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The Ambivalent PartisanHow Critical Loyalty Promotes Democracy$

Howard G. Lavine, Christopher D. Johnston, and Marco R. Steenbergen

Print publication date: 2012

Print ISBN-13: 9780199772759

Published to Oxford Scholarship Online: January 2013

DOI: 10.1093/acprof:oso/9780199772759.001.0001

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(p.251) Appendix B: Question Wording for the Traditional Engagement Variables

(p.251) Appendix B: Question Wording for the Traditional Engagement Variables

Source:
The Ambivalent Partisan
Publisher:
Oxford University Press

Throughout the book, we have treated partisan strength, interest in politics, and political sophistication as control variables. As our analyses using the ANES cumulative file cover almost 30 years of electoral history, we have operationalized these “competitor” variables using indicators that are consistently available in the ANES. Those indicators are shown in the following sections.

Partisan Strength

Our partisan strength measure is based on the standard ANES item battery for partisanship. The first question in this battery is as follows:

  • Generally speaking, do you usually think of yourself as a Republican, a Democrat, an Independent, or what?

  • If the person indicates Democrat or Republican, then the follow-up question is as follows:

  • Would you call yourself a strong Democrat/Republican or a not very strong Democrat/Republican?

  • For respondents who initially say they are Independents, the follow-up is as follows:

  • Do you think of yourself as closer to the Republican or Democratic Party?

Taken together, the three items produce the seven-point partisan identification scale: 0 = strong Democrat; 1 = weak Democrat; 2 = leaning Democrat; 3 = true Independent; 4 = leaning Republican; 5 = weak Republican; and 6 = strong Republican.

To obtain the partisan strength measure, we fold this scale around the category of true Independents. Consequently, the partisan strength scale has four categories: 0 = true Independent; 1 = leaning partisan; 2 = weak partisan; and 3 = strong partisan.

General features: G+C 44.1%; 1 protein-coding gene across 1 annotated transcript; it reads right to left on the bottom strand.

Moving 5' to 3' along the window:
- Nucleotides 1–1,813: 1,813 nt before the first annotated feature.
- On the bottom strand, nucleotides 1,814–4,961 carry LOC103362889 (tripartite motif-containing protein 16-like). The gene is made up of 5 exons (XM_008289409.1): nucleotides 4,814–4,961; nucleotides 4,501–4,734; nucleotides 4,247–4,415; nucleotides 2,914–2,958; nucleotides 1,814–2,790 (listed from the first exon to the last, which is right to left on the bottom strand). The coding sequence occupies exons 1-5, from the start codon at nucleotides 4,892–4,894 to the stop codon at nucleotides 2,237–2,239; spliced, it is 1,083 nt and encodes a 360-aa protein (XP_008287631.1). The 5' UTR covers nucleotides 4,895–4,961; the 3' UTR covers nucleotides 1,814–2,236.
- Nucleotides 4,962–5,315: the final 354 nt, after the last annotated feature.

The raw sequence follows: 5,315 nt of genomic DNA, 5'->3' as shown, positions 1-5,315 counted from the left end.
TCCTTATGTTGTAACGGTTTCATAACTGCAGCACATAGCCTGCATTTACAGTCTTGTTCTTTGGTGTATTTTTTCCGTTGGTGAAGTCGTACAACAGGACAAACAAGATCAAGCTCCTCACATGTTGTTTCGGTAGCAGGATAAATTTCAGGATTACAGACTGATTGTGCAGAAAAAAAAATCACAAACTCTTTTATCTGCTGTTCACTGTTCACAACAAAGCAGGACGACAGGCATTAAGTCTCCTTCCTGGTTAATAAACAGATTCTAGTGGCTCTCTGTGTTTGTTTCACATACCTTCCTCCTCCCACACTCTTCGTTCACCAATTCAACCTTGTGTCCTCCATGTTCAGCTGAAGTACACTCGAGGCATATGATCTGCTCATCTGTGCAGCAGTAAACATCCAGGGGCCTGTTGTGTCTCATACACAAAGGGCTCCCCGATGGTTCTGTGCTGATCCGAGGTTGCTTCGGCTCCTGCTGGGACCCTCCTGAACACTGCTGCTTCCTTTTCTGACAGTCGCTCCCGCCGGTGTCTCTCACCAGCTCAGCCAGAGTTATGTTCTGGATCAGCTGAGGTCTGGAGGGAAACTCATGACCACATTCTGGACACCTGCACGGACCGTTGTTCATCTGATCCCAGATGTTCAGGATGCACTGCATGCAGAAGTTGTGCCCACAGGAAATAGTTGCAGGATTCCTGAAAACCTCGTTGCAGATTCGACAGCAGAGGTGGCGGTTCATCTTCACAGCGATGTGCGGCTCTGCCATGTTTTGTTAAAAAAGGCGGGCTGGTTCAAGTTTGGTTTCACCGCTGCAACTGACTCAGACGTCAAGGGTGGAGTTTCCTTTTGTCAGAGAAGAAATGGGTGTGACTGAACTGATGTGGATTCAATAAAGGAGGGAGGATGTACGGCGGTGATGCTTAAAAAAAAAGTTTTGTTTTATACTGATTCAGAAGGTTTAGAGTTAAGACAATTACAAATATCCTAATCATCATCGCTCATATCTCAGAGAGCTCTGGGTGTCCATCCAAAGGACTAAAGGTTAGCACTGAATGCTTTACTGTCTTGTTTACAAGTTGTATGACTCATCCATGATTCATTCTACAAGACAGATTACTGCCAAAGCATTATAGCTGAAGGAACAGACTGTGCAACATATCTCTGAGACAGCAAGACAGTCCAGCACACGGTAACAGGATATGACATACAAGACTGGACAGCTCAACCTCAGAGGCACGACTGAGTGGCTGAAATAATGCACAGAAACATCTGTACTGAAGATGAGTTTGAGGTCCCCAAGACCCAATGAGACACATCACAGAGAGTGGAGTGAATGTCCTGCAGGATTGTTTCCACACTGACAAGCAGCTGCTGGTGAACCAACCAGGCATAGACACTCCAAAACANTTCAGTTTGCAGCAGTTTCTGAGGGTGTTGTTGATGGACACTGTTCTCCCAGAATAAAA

(p.252) Interest in Politics

Our measure of interest in politics is based on two items that tap interest in elections and public affairs. The first component is based on the following question:

Some people don’t pay much attention to political campaigns. How about you, would you say that you have been very much interested, somewhat interested, or not much interested in following the political campaigns (so far) this year?1

The second component was measured using the following question:

Some people seem to follow what’s going on in government and public affairs most of the time, whether there’s an election going on or not. Others aren’t that interested. Would you say you follow what’s going on in government and public affairs most of the time, some of the time, only now and then, or hardly at all?

We recoded both items so that high values reflect a high level of interest. We then added the two components together and scaled the resulting measure to have a 0–1 range. For the period 1980–2004, the two items correlate at .51.

Political Sophistication

We measure political sophistication as a function of objective and subjective knowledge. The objective measure reflects knowledge of the composition of the House of Representatives:

Do you happen to know which party had the most Congressmen in Washington before the election this/last month?

This was coded 1 for a correct answer and 0 for an incorrect answer. The subjective level of knowledge is based on the assessment by the interviewer. At the end of the interview, each interviewer was asked whether the respondent’s general level of information about politics and public affairs seemed (1) very high, (2) fairly high, (3) average, (4) fairly low, or (5) very low. We recoded this item so that high values reflect higher knowledge. We added the two items and scaled them to a 0–1 range. For the period 1980–2004, the two measures correlate at .39.

Notes:

(1) Minor deviations in the wording of this (and the other) item occurred from survey to survey.